TABLE 1. Critical concentration ([c.sup.*]) for chain overlap in polymers used in this study. Polymer Molecular weight (a) [c.sup.*] (wt%) PEG 14 k 2.41 PEO 100 k 0.58 600 k 0.16 900 k 0.12 PVA 9 k 3.89 13 k 3.09 31 k 1.79 85 k 0.95 124 k 0.75 PVP 29 k 3.21 55 k 2.14 (a.) [M.sup.y] was used for PEO, whereas [M.sup.w] was used for PVA and PVP.
[FIGURE 3 OMITTED]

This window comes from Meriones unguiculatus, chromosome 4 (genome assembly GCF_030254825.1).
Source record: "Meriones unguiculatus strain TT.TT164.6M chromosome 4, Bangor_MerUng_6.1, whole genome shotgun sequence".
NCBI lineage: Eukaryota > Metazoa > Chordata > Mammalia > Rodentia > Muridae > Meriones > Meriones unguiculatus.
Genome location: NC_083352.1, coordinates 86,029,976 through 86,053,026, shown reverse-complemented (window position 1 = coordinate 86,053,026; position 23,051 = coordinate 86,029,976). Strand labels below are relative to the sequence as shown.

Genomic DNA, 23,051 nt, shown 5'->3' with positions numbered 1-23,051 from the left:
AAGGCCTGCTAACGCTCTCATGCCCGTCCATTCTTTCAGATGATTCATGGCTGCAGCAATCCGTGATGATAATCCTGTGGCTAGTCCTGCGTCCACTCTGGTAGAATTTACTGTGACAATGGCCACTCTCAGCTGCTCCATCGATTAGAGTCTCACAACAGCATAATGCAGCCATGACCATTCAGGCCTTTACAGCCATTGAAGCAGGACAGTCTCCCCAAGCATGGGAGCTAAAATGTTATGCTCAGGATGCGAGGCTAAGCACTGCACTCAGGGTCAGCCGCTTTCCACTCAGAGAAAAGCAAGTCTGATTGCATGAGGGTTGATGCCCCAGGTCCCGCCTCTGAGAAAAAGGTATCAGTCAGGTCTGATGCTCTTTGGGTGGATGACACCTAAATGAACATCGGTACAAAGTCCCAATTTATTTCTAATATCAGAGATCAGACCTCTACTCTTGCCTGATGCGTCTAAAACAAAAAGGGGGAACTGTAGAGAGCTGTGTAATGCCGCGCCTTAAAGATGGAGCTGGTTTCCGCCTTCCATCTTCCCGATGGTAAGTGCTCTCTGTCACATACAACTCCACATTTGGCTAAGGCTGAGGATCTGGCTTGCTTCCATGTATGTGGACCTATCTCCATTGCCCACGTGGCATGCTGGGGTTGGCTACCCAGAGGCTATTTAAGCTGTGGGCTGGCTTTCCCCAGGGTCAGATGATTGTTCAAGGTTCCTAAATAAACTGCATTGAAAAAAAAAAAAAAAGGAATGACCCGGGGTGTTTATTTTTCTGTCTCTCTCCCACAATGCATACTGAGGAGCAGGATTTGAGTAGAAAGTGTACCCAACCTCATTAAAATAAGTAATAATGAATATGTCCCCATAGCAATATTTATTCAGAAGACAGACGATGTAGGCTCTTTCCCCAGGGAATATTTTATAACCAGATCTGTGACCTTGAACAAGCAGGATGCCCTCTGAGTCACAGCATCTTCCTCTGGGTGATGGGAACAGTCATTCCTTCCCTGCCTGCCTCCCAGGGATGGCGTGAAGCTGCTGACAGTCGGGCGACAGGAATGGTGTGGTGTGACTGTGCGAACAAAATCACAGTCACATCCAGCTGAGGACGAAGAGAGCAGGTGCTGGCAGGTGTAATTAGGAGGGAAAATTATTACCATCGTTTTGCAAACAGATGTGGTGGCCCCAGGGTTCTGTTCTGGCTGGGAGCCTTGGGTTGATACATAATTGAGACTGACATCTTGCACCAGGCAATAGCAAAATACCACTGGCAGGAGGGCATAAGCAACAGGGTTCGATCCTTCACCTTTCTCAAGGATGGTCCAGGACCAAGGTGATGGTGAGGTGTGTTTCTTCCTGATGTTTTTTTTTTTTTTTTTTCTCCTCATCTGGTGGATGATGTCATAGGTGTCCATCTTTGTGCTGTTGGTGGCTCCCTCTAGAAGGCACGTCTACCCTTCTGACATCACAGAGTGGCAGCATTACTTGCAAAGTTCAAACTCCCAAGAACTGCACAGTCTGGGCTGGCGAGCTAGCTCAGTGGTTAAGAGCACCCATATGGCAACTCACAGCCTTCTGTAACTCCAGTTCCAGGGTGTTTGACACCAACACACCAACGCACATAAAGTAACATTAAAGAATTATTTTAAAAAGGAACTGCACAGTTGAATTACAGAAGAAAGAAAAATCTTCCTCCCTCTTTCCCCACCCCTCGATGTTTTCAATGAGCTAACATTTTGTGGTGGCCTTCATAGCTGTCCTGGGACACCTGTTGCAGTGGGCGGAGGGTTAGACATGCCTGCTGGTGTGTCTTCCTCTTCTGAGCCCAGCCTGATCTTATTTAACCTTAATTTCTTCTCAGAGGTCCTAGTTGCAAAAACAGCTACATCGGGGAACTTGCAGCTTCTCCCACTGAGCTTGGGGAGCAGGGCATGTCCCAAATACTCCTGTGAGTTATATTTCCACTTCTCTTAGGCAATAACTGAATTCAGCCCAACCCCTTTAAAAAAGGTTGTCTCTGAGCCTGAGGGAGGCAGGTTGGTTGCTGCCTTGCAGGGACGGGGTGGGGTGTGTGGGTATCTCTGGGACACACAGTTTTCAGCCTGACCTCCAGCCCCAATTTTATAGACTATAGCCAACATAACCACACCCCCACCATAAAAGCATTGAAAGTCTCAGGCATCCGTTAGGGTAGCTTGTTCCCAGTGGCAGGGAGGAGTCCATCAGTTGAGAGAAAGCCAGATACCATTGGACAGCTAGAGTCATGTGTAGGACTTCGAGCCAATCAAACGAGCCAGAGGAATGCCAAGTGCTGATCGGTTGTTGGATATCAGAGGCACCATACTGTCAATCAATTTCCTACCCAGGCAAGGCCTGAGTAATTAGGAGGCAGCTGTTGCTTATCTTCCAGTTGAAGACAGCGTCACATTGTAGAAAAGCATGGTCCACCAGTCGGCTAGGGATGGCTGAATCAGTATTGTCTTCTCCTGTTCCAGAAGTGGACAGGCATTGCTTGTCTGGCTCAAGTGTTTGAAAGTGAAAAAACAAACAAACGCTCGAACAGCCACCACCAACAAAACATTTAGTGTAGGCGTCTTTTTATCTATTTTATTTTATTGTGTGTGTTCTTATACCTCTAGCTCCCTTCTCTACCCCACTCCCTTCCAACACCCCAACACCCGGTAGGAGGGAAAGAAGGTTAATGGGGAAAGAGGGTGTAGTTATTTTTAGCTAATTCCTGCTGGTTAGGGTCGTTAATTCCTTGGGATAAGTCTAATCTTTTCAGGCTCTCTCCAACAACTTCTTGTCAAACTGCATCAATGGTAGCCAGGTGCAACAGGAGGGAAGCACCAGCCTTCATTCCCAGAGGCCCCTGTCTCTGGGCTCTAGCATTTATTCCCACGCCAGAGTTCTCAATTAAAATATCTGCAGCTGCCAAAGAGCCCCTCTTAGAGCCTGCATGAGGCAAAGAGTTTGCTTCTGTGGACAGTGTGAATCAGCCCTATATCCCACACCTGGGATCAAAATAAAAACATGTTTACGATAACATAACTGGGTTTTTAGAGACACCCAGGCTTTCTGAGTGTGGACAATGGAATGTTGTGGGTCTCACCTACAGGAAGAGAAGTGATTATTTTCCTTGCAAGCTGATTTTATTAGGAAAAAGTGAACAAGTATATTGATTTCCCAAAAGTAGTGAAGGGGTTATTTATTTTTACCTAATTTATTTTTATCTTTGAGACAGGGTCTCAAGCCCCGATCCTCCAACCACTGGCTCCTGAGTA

In the electrospinning of polymer solutions, it has been well known that uniform fibers are not formed unless the conditions for concentrations or viscosities (either shear or extensional) are satisfied. Under such circumstances, electrospraying is dominant over electrospinning, leading to droplets formation rather than fibrous morphology. More recently, the importance of elasticity for generating the critical stress required to suppress the Rayleigh instability has been rigorously investigated by Yu et al. (10) in a study on the electrospinning of PEG/PEO solutions. A similar argument is pertinent here and a clue for the observed atomization behavior was found from the assessment of extensional behavior of the polymer solutions. The related data were obtained from CaBER and were displayed in Figs. 4 and 5. As seen in Fig. 4, the overall breakup timescale for each sample was very short (less than 6 ms) compared with the results reported in other studies (10), (11). This implies that the polymer solutions used here were not sufficiently viscous to be successfully tested in CaBER, mainly because of the relatively low molecular weight and concentration of polymers. However, it is worthy to note that we were able to distinguish the extensional behaviors of various polymer solutions by comparing the initial capillary diameters and time to reach the breakup. As the molecular weight of the polymer increases for each series of the solutions, the initial capillary diameter also increases and so does the breakup time, which is indicative of greater resistance of the sample to the axial step-strain and subsequent thinning process. Although we can derive, at least in a qualitative way, a meaningful interrelationship between extensional property and atomization behavior, we performed additional measurements for the samples having increased fluid viscosity as an attempt to capture more reliable thinning behavior, which enabled quantitative analysis. In a study on the CaBER of low viscosity fluids (12), it was suggested that the operability for CaBER can be improved by increasing molecular weight and concentration of polymers or solvent viscosity. In this study, change of concentration or solvent viscosity is a viable choice for the given range of polymer molecular weights. However, increase of concentration would lead to a different degree of chain overlap and thus may not be suitable for the representation of atomization properties at a concentration of 1 wt%. Hence, we increased the solvent viscosity by adding glycerol (50 wt%) to water, which was effectively practiced to provide a reference Newtonian fluid in studying breakup of capillary jets composed of PEO (20). Of course, the variation of chain conformation in the mixed solvent of glycerol and water could be problematic; it was presumed, however, that a relative comparison of data would be allowed and the results of CaBER measurements from polymer/water/glycerol system are displayed in Fig. 5 As expected, the increased viscosity of the fluid delayed the breakup event and various thinning profiles were more evident depending on the kind of polymers. The most striking effect of changing matrix viscos ity is that the extended thinning patterns were revealed only in solutions based on PVA 85 k, PVA 124 k, PEG/PEO 600 k, and PEG/PEO 900 k. These polymers were esteemed to be more elastic than the others; but it seems that the elasto-capillary thinning behavior was hidden in the water matrix due to the low Ohnesorge number (Oh, ratio of viscous breakup timescale to Rayleigh timescale) (12).